Helping hands ensure mission success
By Lt. Col. William Hepler, 72nd Test and Evaluation Squadron Commander
/ Published August 08, 2014
WHITEMAN AIR FORCE BASE, Mo. -- Returning to Whiteman following three years of service at two other bases, I have had the opportunity to reflect on what this base and it's people meant to me during my nine years here, prior to leaving in 2011.
In short, I think Whiteman represents the best of what the Air Force demands of its people. In 2002 arriving at Whiteman for the first time, my entire focus was on living up to the B-2 community expectations for me as a pilot. My job was to learn to fly the B-2, employ it to the absolute best of my ability and be ready to meet the demands of any Combatant Commander that called.
During this time I had a very narrow focus, I had missed the multitude of Airmen that made my job to be a B-2 pilot even possible.
My time away from Whiteman allowed me to recognize how much I depended on the skills and effort of my fellow Airmen who work in maintenance, fuels and supply and who prepare the jets each day.
Beyond the flight line workers, I also recognize the civil engineers making sure the lights work and hanger doors open and the comptrollers making sure the bills get paid. The list goes on and on. Without all of them, I couldn't do my job. Coming back has further opened my eyes to the whole of the Whiteman mission.
Recognizing that it takes a team to ensure mission success is critical to our Air Force today. For example, every member of our Air Force is dependent on the highest in quality medical care that the Medical Group provides.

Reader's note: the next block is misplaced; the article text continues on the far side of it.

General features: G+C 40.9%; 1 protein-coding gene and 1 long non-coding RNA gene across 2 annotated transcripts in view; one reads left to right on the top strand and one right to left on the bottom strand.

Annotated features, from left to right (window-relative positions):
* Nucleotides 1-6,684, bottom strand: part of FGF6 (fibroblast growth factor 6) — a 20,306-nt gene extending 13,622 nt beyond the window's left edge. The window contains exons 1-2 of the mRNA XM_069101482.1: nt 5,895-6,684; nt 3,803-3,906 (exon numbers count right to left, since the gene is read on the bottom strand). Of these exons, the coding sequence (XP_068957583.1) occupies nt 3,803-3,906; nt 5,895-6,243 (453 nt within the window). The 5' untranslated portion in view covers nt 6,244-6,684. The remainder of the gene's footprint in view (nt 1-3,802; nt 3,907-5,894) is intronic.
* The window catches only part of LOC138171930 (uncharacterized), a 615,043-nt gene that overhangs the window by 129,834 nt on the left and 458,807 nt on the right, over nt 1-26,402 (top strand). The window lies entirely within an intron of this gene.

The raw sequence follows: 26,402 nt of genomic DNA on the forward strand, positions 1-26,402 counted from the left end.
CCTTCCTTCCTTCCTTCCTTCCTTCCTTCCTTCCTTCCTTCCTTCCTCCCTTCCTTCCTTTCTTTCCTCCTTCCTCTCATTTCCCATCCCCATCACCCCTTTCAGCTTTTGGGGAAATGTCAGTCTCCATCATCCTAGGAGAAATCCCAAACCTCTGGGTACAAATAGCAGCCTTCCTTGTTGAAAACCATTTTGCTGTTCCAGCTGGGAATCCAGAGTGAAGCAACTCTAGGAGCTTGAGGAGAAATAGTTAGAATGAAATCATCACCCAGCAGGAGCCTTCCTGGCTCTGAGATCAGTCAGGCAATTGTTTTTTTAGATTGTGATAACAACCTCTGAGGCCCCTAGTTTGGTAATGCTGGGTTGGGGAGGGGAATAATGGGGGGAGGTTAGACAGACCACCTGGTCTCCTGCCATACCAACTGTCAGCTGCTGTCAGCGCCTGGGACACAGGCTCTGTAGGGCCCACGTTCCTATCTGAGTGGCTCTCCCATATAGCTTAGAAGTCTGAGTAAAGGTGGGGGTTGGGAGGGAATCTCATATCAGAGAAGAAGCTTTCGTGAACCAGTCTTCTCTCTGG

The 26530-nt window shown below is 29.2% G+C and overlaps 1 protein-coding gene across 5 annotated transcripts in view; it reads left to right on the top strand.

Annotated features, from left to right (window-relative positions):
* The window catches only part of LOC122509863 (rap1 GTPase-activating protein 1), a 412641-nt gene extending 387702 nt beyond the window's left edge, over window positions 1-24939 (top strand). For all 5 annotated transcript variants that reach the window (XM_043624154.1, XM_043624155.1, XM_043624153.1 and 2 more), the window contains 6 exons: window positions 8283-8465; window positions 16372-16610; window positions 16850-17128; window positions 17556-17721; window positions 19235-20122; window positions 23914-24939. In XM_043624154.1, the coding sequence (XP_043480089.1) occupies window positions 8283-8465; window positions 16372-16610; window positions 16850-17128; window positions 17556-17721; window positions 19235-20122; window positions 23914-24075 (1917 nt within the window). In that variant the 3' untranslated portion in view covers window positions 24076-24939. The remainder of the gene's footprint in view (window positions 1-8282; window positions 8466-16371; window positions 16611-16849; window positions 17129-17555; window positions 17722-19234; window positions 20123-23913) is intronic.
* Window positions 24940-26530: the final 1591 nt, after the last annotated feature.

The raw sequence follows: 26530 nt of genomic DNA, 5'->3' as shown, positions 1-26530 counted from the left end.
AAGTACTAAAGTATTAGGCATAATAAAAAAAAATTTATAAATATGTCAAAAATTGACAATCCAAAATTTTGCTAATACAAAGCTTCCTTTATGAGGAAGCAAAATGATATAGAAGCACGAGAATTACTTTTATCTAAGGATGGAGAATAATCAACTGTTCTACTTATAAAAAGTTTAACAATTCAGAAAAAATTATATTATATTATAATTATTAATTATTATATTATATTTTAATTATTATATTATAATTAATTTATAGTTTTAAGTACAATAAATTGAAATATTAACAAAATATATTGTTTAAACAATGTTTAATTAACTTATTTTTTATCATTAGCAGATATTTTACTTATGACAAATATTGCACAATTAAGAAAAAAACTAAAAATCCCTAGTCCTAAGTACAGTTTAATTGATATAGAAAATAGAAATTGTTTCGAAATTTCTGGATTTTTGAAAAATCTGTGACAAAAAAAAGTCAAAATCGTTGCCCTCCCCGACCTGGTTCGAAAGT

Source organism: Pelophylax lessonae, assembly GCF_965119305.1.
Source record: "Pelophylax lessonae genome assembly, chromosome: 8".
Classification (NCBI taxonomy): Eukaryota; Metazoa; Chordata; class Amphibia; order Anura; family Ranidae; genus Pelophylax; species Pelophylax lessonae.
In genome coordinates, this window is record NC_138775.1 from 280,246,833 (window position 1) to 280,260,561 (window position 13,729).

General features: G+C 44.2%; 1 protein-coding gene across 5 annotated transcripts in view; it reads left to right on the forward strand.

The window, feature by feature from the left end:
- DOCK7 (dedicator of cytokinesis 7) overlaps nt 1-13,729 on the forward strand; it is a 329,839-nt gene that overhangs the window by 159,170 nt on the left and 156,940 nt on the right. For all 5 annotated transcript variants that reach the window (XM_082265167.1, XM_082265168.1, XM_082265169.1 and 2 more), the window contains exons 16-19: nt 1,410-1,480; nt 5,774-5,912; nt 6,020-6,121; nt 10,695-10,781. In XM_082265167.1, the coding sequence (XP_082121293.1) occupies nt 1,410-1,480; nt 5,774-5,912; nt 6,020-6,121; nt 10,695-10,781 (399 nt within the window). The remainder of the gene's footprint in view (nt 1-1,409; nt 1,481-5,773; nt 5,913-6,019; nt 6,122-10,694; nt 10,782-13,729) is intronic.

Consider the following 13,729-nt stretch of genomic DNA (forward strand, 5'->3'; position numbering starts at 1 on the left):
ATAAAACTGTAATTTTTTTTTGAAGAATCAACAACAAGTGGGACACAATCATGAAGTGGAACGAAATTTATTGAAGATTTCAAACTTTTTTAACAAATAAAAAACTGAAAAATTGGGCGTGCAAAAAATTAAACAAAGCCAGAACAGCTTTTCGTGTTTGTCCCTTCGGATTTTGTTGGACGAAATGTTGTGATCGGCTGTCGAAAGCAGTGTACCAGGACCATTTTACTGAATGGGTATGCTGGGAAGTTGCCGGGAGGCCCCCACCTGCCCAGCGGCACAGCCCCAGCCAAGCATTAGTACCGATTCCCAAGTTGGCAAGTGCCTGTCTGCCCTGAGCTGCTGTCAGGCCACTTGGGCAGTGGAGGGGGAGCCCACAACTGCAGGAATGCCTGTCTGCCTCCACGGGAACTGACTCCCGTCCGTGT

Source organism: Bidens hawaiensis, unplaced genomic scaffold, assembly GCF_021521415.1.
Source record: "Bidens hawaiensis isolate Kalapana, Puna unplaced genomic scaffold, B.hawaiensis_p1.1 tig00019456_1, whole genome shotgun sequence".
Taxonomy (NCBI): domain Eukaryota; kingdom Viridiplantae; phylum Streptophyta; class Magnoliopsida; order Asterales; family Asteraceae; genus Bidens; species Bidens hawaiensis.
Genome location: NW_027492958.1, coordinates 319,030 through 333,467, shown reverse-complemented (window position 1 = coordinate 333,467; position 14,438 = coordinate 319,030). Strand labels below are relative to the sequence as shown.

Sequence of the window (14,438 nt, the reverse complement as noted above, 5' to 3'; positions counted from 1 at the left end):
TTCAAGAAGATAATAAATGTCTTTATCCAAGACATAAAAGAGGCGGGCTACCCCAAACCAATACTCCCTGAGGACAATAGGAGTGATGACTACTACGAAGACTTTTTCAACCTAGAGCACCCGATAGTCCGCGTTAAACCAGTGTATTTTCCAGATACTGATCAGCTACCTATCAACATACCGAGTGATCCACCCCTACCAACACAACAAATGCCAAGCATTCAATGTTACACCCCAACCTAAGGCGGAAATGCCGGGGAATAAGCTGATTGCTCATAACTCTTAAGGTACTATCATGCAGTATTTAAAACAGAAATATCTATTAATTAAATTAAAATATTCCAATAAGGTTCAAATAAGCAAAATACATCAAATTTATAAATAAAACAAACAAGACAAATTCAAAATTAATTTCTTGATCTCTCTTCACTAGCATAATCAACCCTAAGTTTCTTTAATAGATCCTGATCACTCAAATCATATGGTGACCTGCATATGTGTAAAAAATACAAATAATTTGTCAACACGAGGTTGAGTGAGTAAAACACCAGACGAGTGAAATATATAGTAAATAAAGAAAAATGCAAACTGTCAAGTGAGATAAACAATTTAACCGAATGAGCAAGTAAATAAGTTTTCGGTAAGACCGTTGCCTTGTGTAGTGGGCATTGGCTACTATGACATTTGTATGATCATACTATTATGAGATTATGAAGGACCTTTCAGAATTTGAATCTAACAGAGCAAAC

Each Airman processes through the Force Support Squadron as they enter the base, and every unit on base depends on contracting to provide those capabilities, we as an Air Force have given up to our civilian counterparts.
I cannot acknowledge every Airman and mission here for all they do, but each and every job plays an important role in ensuring our nation's needs are met. I now also see an equivalent level of interdependency we have as Airmen.
As the military continues to shrink and budgets become tighter, it is natural to feel discouraged when the Air Force asks each of us to accomplish our mission with less people and less resources. It is during these times that we have to find a way to help our fellow Airmen and reach out a helping hand when that Airman is in need.
We are offered classes on bystander awareness and suicide prevention, but sometimes the most important thing to a fellow Airman is an offer of assistance in their time of need, regardless of what that need may be.
It may be a big project that is coming due, an EPR or OPR that could use one more review, a few extra minutes at the end of the day helping them work through a challenge or assistance with picking up a vehicle from the repair shop.
Every Airman needs assistance from a friend or fellow Airman at some point. I challenge you to ask these three questions of yourself:
1. Are you willing to help a fellow Airman when asked?
2. Do you offer your help without being asked?
3. Are you willing to ask for help when you need it? It is the helping hand we offer one another that strengthens our Whiteman team.
Every Airman has a job that is critical to getting the mission done, and it is important for everyone to recognize the other's efforts. Take the time to recognize what each other does, thank them for their effort and offer them assistance when you have the chance.
You never know when someone will return the favor of you and mission challenges of our Air Force continue to increase, it is only through the outstanding team of Active Duty, Guard, Enlisted, Office, Civilians, and Contract Airman that will ensure Whiteman AFB and the AF as a whole meets the challenges placed before us.